The Advantages of Dyslexia,” written by Matthew H. Schneps in 2014 and published in the Scientific American states, “…reading changes the structure of the brain.  An avid reader might read for an hour or more a day, day in and day out for years on end.  This highly specialized repetitive training, requiring an unnaturally precise, split-second control over eye movements, can quickly restructure the visual system so as to make some pathways more efficient than the others.”

Stanislas Dehaene in France led an imaging study of illiterate adults who were taught to read.  The study showed that changes occurred in the brain as reading skills were acquired, but they “…lost their former abilities to process certain types of visual information, such as the ability to determine when an object is the mirror image of another,” said Schneps.

“This would suggest that the visual strengths in dyslexia are simply an artifact of differences in reading experience, a trade-off that occurs as a consequence of poor reading in dyslexia.”

A study led by Facoetti’s team showed that children diagnosed with dyslexia often exhibit impairments in visual attention, which “…raises the possibility that visual attention deficits, present from a very early age, are responsible for the reading challenges that are characteristic of dyslexia.”

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“If this theory is upheld, it would also suggest that the observed advantages are not an incidental byproduct of experience with reading, but are instead the result of differences in the brain that were likely present from birth,” says Schneps.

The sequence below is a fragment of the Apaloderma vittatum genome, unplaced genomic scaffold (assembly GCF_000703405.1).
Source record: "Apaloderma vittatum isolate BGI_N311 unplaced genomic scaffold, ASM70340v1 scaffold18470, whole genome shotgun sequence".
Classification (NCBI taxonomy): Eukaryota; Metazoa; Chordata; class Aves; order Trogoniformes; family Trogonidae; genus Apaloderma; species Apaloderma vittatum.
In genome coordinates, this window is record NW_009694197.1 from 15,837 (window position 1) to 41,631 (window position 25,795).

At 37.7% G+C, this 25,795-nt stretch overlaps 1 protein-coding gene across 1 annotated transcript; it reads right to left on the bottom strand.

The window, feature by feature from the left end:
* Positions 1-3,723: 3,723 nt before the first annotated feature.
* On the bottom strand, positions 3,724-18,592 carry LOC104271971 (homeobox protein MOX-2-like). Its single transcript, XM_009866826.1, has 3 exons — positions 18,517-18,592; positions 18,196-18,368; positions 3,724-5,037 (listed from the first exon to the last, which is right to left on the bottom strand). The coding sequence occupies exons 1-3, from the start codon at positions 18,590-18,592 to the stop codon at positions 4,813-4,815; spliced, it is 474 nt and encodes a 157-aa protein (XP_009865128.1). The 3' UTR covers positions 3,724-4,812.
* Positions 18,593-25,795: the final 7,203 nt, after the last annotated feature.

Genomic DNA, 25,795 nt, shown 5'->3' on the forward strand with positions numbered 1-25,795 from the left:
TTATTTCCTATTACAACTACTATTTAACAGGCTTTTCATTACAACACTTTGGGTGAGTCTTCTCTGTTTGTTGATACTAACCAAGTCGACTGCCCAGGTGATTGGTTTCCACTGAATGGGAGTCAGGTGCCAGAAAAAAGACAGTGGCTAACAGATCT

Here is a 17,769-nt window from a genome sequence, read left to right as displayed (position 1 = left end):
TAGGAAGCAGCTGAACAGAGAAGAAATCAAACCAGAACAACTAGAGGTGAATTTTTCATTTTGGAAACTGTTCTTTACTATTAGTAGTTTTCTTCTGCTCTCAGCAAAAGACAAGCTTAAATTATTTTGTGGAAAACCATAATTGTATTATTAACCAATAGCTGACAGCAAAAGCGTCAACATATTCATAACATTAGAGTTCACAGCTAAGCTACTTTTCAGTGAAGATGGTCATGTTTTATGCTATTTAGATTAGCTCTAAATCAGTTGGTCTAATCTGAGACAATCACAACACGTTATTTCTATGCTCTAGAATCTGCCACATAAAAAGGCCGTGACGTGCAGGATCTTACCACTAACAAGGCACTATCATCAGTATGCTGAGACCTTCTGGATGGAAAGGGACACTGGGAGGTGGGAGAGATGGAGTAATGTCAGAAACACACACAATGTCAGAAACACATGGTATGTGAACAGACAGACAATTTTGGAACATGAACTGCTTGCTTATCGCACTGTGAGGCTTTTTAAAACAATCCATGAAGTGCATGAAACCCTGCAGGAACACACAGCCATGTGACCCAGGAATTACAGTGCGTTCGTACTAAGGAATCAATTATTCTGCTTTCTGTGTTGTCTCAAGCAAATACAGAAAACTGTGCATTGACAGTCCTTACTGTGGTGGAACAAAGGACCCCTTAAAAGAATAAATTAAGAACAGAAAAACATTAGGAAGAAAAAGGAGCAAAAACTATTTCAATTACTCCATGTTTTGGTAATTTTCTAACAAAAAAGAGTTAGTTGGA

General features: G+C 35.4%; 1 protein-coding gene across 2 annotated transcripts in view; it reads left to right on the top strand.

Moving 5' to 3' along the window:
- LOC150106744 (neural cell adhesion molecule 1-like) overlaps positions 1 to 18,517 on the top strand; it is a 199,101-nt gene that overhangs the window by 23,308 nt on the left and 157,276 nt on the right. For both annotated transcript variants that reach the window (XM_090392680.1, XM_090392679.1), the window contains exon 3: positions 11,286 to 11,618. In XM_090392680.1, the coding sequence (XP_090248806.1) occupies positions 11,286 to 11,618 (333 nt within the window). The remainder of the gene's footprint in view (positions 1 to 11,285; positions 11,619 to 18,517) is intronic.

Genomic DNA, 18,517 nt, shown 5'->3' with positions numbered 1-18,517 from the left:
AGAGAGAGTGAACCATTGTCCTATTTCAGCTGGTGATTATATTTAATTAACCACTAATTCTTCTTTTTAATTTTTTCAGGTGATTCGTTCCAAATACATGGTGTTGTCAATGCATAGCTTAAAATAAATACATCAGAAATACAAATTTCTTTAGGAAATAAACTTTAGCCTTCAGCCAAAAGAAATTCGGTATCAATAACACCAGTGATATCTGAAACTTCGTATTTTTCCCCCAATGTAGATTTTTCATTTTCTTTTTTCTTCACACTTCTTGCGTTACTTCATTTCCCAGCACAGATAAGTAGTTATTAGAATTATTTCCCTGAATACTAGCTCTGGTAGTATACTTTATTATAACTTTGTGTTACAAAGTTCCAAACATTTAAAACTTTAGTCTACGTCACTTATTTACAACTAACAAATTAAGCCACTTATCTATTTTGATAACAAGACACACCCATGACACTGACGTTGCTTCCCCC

As a child with dyslexia grows, a number of advantages should start to emerge.  Schneps concludes that “…while typical readers may tend to miss the forest because it’s view is blocked by all the trees, people with dyslexia may see things more holistically, and miss the trees, but see the forest.”

“One thing is clear,” says Schneps, “dyslexia is associated with differences in visual abilities, and these differences can be an advantage in many circumstances, such as those that occur in science, technology, engineering and mathematics.”


For additional information, Diligencia Investigative Reporting recommends the following websites:

International Dyslexia Association

The Advantages of Dyslexia – Scientific American – superb article!

The Whole Dyslexic Society

Dyslexia Canada

Dyslexia Resources Canada

Canadian Dyslexia Centre

Matthew H. Schneps is an astrophysicist with dyslexia who founded the Laboratory for Visual Learning to investigate the consequences of cognitive diversity on learning.  He is a professor of computer science at UMass Boston, and conducts research in dyslexia at the Harvard Graduate School of Education.  Currently, Schneps is writing a book on how the emergence of e-reading technologies is redefining dyslexia